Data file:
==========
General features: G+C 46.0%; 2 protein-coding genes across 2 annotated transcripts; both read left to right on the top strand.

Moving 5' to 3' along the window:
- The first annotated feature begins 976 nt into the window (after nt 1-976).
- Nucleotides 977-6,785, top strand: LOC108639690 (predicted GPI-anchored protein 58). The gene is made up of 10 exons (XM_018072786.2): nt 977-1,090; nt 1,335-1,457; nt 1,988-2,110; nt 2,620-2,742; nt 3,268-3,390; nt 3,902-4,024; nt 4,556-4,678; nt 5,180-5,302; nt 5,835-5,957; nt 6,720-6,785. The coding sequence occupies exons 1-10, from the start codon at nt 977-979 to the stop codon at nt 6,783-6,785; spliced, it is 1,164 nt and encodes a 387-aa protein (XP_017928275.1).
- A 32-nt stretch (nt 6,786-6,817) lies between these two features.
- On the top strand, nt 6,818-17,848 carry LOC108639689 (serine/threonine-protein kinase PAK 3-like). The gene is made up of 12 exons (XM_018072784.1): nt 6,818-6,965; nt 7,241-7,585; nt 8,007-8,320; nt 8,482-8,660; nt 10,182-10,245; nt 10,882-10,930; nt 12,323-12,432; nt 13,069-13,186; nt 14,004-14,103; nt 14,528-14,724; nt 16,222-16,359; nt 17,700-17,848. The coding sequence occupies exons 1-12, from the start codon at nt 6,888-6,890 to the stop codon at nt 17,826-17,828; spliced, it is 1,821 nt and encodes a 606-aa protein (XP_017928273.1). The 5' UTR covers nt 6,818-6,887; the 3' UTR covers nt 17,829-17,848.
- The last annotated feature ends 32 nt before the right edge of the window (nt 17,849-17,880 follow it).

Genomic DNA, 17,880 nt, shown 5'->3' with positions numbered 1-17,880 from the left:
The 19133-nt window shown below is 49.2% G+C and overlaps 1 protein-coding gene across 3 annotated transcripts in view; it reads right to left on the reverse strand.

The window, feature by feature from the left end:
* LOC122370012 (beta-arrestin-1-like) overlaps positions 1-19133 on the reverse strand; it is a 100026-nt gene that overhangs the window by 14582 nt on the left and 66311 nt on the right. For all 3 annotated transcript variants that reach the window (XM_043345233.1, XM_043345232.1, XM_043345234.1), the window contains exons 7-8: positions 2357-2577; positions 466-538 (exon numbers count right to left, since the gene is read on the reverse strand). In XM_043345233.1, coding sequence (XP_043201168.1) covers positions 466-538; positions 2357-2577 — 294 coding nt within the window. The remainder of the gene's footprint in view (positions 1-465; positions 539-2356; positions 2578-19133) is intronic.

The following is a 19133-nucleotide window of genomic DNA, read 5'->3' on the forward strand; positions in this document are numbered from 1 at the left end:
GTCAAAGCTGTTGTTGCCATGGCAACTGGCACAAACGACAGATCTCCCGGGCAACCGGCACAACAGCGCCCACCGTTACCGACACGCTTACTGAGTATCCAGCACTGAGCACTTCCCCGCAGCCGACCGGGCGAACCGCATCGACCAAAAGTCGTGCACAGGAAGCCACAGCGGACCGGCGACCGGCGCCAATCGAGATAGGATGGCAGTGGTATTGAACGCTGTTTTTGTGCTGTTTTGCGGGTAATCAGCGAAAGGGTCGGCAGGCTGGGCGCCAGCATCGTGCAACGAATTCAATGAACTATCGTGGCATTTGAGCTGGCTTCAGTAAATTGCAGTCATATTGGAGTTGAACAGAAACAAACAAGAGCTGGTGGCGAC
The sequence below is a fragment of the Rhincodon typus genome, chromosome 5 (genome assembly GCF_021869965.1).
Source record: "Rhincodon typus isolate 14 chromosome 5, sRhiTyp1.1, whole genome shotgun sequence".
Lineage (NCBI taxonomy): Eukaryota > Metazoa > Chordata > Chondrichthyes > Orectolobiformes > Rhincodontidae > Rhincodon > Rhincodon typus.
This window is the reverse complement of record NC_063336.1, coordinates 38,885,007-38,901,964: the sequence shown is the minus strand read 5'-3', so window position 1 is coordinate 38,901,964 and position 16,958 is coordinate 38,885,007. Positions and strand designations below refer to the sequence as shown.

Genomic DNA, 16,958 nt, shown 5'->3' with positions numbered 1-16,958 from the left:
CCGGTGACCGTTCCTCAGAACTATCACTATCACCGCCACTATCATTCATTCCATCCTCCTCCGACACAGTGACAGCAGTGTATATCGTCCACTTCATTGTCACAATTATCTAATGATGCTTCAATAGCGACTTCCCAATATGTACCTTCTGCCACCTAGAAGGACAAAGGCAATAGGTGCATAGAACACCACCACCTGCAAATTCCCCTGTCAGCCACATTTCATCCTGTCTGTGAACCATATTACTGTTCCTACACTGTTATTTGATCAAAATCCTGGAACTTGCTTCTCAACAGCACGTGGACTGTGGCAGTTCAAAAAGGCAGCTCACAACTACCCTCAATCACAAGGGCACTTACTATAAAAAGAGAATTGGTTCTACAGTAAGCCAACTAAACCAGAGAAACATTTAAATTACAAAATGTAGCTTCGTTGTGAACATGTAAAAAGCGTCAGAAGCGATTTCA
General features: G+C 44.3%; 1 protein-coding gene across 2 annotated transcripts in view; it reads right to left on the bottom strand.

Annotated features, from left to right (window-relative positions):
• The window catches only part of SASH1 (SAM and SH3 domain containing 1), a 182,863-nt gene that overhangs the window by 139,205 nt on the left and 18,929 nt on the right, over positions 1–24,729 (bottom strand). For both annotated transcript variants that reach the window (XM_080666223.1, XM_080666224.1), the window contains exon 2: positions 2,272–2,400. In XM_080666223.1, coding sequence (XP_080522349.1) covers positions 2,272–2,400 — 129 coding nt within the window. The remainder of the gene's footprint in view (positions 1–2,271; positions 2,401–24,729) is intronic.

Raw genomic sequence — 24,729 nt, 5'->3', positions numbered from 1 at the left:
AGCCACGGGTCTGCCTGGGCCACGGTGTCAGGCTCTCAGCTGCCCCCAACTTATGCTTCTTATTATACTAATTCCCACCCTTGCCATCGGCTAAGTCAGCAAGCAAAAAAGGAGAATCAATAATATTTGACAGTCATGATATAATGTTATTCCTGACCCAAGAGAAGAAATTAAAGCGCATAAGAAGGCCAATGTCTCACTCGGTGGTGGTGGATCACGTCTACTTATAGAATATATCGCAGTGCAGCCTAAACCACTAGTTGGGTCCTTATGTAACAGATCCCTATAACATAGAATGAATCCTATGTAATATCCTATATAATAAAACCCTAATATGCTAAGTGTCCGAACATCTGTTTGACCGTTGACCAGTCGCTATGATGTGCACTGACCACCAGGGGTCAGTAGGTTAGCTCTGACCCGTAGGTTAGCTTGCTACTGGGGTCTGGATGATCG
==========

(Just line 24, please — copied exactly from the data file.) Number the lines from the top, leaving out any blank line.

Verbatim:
AGCCACGGGTCTGCCTGGGCCACGGTGTCAGGCTCTCAGCTGCCCCCAACTTATGCTTCTTATTATACTAATTCCCACCCTTGCCATCGGCTAAGTCAGCAAGCAAAAAAGGAGAATCAATAATATTTGACAGTCATGATATAATGTTATTCCTGACCCAAGAGAAGAAATTAAAGCGCATAAGAAGGCCAATGTCTCACTCGGTGGTGGTGGATCACGTCTACTTATAGAATATATCGCAGTGCAGCCTAAACCACTAGTTGGGTCCTTATGTAACAGATCCCTATAACATAGAATGAATCCTATGTAATATCCTATATAATAAAACCCTAATATGCTAAGTGTCCGAACATCTGTTTGACCGTTGACCAGTCGCTATGATGTGCACTGACCACCAGGGGTCAGTAGGTTAGCTCTGACCCGTAGGTTAGCTTGCTACTGGGGTCTGGATGATCG